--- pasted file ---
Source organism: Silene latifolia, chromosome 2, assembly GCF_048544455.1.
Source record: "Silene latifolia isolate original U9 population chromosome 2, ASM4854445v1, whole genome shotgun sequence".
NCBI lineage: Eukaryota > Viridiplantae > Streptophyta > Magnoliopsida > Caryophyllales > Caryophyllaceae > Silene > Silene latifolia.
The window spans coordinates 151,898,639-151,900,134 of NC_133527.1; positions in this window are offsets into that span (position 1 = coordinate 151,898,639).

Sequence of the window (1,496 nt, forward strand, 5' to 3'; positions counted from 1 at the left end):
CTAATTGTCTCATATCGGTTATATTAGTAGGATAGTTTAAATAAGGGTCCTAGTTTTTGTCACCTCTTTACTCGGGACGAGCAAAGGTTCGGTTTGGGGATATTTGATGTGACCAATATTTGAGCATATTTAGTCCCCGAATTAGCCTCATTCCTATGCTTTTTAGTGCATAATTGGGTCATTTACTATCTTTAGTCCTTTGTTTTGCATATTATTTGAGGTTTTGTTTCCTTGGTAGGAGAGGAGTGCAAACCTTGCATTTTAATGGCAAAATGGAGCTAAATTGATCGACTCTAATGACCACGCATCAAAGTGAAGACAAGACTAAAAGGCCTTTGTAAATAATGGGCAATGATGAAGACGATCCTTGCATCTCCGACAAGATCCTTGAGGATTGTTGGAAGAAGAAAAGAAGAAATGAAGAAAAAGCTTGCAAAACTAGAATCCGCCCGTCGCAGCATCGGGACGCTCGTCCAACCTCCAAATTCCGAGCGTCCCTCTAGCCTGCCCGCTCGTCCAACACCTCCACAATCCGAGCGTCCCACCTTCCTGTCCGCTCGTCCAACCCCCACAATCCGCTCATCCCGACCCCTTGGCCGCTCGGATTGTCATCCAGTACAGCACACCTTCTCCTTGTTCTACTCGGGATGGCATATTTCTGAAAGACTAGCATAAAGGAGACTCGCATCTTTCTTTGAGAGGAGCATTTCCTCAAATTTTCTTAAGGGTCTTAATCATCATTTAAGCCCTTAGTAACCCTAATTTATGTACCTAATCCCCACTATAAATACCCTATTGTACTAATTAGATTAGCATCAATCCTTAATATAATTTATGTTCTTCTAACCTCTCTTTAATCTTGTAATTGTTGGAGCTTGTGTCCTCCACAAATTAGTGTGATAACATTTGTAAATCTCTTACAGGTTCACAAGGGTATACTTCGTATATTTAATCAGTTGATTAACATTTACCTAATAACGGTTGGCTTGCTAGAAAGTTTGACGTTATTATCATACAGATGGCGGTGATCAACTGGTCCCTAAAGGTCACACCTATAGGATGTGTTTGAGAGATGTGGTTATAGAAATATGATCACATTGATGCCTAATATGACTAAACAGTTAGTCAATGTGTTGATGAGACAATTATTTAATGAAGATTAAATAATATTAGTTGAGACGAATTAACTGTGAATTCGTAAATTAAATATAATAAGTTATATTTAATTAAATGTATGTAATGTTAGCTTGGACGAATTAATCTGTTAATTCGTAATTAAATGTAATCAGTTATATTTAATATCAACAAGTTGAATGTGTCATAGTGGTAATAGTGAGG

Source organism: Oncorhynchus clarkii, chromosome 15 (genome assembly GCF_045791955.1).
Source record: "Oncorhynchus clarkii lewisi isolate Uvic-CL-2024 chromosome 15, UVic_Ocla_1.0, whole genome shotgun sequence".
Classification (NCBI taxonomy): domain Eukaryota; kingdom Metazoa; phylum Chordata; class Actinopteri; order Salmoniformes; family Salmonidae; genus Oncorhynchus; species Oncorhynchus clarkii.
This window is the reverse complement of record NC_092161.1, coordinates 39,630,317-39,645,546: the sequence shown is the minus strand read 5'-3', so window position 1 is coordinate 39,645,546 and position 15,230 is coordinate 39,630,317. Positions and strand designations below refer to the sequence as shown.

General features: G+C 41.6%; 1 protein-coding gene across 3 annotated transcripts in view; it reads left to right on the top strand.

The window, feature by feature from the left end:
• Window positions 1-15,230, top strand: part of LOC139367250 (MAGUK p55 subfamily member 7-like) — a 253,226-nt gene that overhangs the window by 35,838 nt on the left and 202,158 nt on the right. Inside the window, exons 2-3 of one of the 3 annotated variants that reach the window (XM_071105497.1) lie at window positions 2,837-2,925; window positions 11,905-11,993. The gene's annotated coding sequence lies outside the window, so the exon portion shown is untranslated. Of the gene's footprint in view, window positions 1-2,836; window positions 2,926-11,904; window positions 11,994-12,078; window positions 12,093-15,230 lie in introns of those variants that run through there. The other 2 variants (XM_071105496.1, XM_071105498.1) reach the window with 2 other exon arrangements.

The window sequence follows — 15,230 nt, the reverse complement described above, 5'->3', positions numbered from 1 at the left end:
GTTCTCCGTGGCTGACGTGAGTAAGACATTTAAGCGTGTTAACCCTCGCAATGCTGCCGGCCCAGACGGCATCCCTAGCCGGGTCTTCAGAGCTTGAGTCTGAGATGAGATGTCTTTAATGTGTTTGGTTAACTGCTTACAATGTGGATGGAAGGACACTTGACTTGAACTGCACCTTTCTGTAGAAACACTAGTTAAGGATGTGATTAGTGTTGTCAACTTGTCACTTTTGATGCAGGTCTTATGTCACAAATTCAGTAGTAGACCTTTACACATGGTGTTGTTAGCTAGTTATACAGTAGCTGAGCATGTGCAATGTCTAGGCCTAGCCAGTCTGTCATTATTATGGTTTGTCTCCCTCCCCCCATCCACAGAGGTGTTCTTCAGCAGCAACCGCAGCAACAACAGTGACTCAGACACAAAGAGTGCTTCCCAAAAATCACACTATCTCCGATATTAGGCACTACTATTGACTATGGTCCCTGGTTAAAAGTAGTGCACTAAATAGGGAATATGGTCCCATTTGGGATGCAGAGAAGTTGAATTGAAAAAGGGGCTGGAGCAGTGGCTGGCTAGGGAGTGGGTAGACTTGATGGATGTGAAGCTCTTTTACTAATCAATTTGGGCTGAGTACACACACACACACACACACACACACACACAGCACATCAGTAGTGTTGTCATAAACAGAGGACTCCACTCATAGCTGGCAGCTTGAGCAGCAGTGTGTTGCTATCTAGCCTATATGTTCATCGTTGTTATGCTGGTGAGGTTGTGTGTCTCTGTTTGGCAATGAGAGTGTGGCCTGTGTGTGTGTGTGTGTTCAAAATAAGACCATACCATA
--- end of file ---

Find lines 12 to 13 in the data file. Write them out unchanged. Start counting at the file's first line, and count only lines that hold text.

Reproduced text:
The window, feature by feature from the left end:
• Window positions 1-15,230, top strand: part of LOC139367250 (MAGUK p55 subfamily member 7-like) — a 253,226-nt gene that overhangs the window by 35,838 nt on the left and 202,158 nt on the right. Inside the window, exons 2-3 of one of the 3 annotated variants that reach the window (XM_071105497.1) lie at window positions 2,837-2,925; window positions 11,905-11,993. The gene's annotated coding sequence lies outside the window, so the exon portion shown is untranslated. Of the gene's footprint in view, window positions 1-2,836; window positions 2,926-11,904; window positions 11,994-12,078; window positions 12,093-15,230 lie in introns of those variants that run through there. The other 2 variants (XM_071105496.1, XM_071105498.1) reach the window with 2 other exon arrangements.